The upcoming school year in Alabama will feature education on fentanyl prevention and awareness in schools.

Alabama is actively working to educate students on the risks associated with fentanyl through the Price Hornsby Act. This legislation mandates that students in grades six through twelve receive instruction on fentanyl prevention and awareness.

State Superintendent Dr. Eric Mackey expressed his enthusiasm about the initiative, saying, “We’re very excited about this. It’s something we wish we didn’t have to do, but unfortunately, we’re still grappling with the aftermath of the opioid crisis that hit the country about a decade ago.”

According to Mackey, the prevalence of drugs laced with fentanyl is becoming an increasingly worrisome issue. However, parents are relieved to know that their children will be educated on this topic.

Shira Lomax emphasized the importance of educating kids about the current situation on the streets. According to her, it is crucial for children to be aware of what is out there so that they can make informed decisions and avoid any potential harm in the future. She believes that educating kids about the current scenario will ultimately lead them to make smarter decisions in the long run.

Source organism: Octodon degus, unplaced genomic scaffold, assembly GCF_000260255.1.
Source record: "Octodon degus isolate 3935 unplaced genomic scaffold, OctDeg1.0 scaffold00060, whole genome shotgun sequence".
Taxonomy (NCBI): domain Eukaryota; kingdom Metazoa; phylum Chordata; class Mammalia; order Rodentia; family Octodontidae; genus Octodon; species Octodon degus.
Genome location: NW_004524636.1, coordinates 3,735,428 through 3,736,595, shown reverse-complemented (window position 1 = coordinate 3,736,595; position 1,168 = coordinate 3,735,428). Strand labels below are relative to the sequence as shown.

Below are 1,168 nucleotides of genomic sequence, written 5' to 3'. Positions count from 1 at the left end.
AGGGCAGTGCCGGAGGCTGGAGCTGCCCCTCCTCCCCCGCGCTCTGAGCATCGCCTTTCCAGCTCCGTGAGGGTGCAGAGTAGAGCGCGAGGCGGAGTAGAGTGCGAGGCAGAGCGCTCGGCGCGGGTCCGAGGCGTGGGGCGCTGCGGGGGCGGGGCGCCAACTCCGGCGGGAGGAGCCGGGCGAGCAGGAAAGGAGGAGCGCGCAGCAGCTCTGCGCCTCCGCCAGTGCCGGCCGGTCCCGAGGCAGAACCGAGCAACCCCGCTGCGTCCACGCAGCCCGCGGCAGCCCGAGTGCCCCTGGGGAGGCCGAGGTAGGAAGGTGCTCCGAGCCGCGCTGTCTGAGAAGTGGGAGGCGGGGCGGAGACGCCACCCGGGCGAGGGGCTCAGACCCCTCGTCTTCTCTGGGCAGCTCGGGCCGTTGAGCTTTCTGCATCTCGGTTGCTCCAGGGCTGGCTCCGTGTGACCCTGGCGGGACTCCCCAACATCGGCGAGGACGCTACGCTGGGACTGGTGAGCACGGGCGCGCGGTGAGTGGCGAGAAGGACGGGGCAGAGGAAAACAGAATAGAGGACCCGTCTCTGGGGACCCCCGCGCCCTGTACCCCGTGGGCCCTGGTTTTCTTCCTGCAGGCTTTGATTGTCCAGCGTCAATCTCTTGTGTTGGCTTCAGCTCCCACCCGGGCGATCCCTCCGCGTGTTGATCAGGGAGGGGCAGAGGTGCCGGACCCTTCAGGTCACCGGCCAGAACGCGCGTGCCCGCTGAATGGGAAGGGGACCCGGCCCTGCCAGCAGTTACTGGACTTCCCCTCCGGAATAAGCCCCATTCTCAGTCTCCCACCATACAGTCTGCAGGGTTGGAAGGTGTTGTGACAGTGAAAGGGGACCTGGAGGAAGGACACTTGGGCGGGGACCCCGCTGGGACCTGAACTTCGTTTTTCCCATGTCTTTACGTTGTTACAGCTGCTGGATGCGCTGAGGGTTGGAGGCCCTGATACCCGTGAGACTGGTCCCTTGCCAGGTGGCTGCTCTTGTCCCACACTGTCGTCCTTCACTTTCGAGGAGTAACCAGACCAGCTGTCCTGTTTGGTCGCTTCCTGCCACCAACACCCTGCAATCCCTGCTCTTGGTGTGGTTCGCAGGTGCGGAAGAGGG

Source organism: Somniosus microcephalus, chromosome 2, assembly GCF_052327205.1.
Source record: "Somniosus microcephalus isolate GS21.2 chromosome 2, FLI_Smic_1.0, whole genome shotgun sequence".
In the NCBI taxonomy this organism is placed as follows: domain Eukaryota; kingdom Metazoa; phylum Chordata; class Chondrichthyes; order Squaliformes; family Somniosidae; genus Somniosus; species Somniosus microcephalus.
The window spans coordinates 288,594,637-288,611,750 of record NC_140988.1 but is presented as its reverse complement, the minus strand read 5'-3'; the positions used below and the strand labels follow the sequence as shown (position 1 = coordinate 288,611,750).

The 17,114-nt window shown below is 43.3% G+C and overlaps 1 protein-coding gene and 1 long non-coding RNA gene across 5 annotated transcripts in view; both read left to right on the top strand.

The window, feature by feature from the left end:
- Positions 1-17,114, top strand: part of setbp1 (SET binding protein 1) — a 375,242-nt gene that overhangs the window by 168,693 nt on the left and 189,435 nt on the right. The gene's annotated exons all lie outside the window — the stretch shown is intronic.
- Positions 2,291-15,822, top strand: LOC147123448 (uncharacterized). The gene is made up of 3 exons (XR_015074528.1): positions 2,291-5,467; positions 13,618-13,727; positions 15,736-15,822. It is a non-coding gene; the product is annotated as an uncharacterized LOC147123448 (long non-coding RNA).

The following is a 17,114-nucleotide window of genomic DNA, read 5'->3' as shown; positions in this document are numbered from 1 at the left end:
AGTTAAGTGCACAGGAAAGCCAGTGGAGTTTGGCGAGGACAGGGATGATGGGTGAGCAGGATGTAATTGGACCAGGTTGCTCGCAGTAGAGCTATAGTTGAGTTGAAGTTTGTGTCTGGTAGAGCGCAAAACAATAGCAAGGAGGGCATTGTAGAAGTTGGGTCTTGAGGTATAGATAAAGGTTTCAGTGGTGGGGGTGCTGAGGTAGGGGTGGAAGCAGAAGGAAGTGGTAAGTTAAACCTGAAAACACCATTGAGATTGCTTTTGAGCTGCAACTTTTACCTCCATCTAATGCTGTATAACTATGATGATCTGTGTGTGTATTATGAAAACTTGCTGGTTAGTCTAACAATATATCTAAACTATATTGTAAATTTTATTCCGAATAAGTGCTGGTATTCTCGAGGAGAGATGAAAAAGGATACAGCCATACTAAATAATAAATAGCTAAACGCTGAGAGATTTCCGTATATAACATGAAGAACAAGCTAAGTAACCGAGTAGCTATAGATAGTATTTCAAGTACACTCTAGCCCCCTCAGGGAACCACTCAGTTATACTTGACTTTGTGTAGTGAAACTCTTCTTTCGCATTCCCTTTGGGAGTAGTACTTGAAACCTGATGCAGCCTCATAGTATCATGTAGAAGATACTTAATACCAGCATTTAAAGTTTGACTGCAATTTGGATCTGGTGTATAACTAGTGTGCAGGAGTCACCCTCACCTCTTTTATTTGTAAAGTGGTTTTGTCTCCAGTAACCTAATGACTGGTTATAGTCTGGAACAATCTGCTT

According to Mackey, students will now receive additional education on fentanyl, in addition to the drug education already provided by schools. This new education will cover everything from prevention to post-overdose care for those who may be affected.

According to Mackey, each school system in the state must develop a plan to educate students about the risks associated with fentanyl, including how to identify the warning signs of a potential overdose, and what steps to take in case of an emergency.

Students will also learn about current trends happening throughout the country through the program.

Mackey warned that there have been instances where individuals have mistakenly consumed counterfeit medication, believing it to be a legitimate over-the-counter drug purchased from a friend or at a reduced price. These counterfeit medications, however, have been found to contain fentanyl, which can be extremely dangerous.

Lomax emphasized the importance of educating kids on how to identify and avoid being tricked or fooled. “If they know what to look for, we can prevent more incidents in the future,” he said.

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